The merger of Dibb Lupton and Alsop Wilkinson has created ripples among law firms more for its novelty factor than for the perceived impact of such a merger on the profession.
While there are obvious benefits for both firms, the major rationale would seem to be size. Most firms may be blase about its significance, but such a link-up will, nonetheless, cause food for thought for medium-sized practices.
Once again they will wonder about the direction in which they are heading. Should they hitch up with another firm to increase their size, become specialists, or throw in their lot in with a US practice or an accountancy firm? Or take the easy option and do nothing?
Life used to be simple. Lawyers practised law and stuck to tried-and-tested methods of doing business. However, changes have been happening for some time now which put a shadow over this way of conducting business. Lord Woolf's proposals to streamline litigation and the impact of information technology on the legal market are just a couple of examples of the things which will have a bearing on how firms operate and how they adapt to the new world which faces them.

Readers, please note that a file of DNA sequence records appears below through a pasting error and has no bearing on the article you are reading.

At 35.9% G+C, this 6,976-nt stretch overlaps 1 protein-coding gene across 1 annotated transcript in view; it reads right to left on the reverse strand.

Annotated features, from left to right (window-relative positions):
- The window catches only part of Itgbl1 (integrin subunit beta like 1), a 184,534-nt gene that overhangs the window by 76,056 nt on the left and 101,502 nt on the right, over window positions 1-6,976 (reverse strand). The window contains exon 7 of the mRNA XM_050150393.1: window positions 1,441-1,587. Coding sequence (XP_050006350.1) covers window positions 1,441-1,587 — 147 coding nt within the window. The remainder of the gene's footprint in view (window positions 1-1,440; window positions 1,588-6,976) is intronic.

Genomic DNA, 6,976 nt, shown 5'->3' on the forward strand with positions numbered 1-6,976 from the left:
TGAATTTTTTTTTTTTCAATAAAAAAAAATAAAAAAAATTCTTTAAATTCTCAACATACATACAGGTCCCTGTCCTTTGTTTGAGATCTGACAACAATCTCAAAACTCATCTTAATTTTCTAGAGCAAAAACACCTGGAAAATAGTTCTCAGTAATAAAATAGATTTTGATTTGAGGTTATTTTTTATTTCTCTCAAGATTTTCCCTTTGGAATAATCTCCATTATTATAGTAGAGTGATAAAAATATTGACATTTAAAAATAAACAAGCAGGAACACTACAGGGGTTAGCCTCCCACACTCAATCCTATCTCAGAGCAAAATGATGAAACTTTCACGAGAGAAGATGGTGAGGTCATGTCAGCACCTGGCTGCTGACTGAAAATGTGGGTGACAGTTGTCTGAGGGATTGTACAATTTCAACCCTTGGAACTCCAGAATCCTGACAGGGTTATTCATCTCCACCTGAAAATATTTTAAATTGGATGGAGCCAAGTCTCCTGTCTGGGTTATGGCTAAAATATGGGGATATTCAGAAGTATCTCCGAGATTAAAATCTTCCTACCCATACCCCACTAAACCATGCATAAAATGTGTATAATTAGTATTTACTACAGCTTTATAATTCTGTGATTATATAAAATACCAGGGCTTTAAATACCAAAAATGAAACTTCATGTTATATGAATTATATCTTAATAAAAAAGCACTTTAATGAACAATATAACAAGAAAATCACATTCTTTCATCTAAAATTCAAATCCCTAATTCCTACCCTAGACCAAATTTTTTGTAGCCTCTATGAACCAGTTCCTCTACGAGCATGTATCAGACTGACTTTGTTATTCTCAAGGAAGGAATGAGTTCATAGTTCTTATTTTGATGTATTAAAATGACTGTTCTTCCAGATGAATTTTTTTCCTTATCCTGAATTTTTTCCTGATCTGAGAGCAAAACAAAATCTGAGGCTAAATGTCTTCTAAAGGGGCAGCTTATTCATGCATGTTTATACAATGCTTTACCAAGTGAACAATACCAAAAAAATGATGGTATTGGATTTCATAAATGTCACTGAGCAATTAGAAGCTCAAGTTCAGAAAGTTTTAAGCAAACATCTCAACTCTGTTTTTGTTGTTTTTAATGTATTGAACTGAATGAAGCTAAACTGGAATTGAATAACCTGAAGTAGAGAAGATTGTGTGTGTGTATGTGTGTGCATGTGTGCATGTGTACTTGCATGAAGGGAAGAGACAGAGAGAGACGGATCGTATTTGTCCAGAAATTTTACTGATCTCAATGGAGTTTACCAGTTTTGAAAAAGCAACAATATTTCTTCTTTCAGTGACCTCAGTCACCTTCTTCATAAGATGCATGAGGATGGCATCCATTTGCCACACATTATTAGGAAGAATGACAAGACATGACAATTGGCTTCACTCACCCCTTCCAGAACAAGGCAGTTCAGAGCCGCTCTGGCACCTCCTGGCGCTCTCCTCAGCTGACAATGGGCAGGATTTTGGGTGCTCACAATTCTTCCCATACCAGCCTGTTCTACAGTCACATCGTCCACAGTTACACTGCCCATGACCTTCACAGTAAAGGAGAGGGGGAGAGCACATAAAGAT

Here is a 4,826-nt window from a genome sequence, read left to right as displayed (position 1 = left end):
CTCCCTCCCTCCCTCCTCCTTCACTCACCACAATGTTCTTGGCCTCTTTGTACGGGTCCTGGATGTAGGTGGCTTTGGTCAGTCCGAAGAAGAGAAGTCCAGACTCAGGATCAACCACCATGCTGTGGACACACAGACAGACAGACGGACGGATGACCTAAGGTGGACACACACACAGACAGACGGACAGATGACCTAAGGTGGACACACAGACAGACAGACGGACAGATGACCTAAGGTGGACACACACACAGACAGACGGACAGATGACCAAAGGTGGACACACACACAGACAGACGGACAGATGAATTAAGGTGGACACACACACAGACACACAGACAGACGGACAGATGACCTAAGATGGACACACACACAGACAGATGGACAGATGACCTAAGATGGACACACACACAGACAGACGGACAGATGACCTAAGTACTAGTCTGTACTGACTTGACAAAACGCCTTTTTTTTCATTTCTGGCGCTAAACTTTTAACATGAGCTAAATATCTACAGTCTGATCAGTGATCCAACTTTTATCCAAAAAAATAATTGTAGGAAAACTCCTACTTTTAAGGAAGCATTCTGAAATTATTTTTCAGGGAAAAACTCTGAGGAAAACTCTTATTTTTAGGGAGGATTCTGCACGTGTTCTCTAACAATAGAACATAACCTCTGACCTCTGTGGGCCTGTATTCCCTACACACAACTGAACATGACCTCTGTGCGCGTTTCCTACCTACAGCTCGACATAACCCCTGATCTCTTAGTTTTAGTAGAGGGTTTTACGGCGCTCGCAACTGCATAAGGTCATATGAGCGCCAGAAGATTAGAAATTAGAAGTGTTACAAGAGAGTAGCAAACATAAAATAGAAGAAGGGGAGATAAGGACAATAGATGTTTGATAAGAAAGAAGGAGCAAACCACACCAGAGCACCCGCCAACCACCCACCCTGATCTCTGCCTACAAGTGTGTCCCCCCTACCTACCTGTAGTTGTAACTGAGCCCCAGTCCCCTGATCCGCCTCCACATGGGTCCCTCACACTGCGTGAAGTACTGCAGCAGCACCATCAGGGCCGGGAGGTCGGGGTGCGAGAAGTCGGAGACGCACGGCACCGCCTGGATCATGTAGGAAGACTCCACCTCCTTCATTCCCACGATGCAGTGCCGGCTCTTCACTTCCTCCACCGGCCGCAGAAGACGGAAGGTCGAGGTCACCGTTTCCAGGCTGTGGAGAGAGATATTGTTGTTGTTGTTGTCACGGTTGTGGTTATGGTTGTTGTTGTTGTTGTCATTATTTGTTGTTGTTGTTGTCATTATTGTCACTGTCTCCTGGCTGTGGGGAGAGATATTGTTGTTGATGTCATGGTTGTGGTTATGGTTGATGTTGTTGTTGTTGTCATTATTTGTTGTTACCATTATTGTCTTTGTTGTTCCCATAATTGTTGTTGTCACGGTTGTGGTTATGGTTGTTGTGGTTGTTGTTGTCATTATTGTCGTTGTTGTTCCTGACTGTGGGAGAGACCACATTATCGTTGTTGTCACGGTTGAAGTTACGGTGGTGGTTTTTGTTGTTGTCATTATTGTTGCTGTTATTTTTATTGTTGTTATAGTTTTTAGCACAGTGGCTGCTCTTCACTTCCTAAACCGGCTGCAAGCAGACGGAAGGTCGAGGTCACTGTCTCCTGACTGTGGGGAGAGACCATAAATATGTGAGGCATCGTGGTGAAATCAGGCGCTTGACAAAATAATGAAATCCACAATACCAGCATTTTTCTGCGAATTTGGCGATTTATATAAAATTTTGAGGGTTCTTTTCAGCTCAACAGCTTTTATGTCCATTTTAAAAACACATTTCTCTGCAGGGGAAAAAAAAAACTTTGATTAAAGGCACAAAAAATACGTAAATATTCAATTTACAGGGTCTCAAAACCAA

The threat posed by the accountancy firms can only increase. All this leads to an awareness that survival is no longer guaranteed. Only practices which recognise this and adapt their business accordingly can expect to progress.
The top firms find themselves in competition globally and have adjusted their practices to take account of this internationalism. The future direction for second-tier firms is not so clear.
Merger for the sake of merger is not the solution, as increased size can also lead to increased problems if culture or strategy is not right. There are other solutions if firms are prepared to look. Otherwise, they will sit on the sidelines with their future dictated by chance.